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Parks and Children

By Matthew Yglesias on August 8, 2009 at 9:53 am

"Parks and Children"

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Jason Zengerle says I would like parks more if I had kids. I never find this to be a particularly useful way of talking about a policy issue. It used to be that when I criticized the home mortgage interest tax deduction, people would tell me I would feel differently if I had a mortgage. Well, today I have a mortgage and I don’t actually feel differently about the issue. I recognize that I now have a self-interest in not seeing a bad policy ended, but it’s still a bad policy. Rephrasing, then, perhaps it’s a “pro-family” measure to turn no-longer-used city properties into parks rather than into development.

If that’s true, then I think the case against building more parks in DC gets stronger. The District has been losing children for years, and shows every sign of continuing to do so. If the main purpose of parks is to be nice to children, then it’s strange to be adding parks while we’re losing kids. The whole reason the parcel is open in the first place is that DCPS has been closing schools to cope with the declining number of children.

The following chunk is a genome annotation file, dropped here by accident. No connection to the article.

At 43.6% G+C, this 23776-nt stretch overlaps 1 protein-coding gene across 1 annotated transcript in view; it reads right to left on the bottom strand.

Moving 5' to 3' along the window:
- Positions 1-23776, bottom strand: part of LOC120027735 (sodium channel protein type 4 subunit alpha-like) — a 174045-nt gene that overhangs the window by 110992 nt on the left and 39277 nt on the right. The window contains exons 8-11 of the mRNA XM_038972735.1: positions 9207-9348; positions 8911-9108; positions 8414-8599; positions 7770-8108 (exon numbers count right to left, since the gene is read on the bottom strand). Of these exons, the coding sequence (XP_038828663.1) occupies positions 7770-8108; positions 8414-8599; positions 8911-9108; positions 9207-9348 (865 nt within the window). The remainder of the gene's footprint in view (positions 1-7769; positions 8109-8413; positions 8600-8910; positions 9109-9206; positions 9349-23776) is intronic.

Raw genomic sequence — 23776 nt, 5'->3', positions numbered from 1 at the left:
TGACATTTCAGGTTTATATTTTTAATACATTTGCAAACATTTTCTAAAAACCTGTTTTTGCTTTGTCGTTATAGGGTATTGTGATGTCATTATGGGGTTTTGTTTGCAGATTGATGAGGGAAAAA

That said, it’s far from clear to me that this analysis is actually correct. Developing the property would increase the supply of available housing. And cheaper housing is strongly pro-family, since people with kids obviously need more square feet per income-earner. Severely constrained housing supply encourages row houses to be used as “group houses”—households of unrelated individuals with three, four, five, or even six income earners—rather than as homes for families with children. Similarly, opening land to development increases the city’s tax revenue, thus increasing its capacity to provide public services. People like me don’t consume a great deal of public services but children, especially poor children, really benefit from the ability to provide generous services.

Again, none of this is to say that we should be trying to rid our cities of parks. But I do think this is something people ought to think a bit more critically about. Nobody wants to be “against the park,” because it sounds bad. But urban land is often extremely valuable, so you need to think seriously about using it in the most valuable possible ways. And part of that means making the most out of the parks we already have, making sure that real usable facilities exist and that they’re filled with people. A little patch of empty green space looks nice, but it’s a bad way to use a scarce resource.

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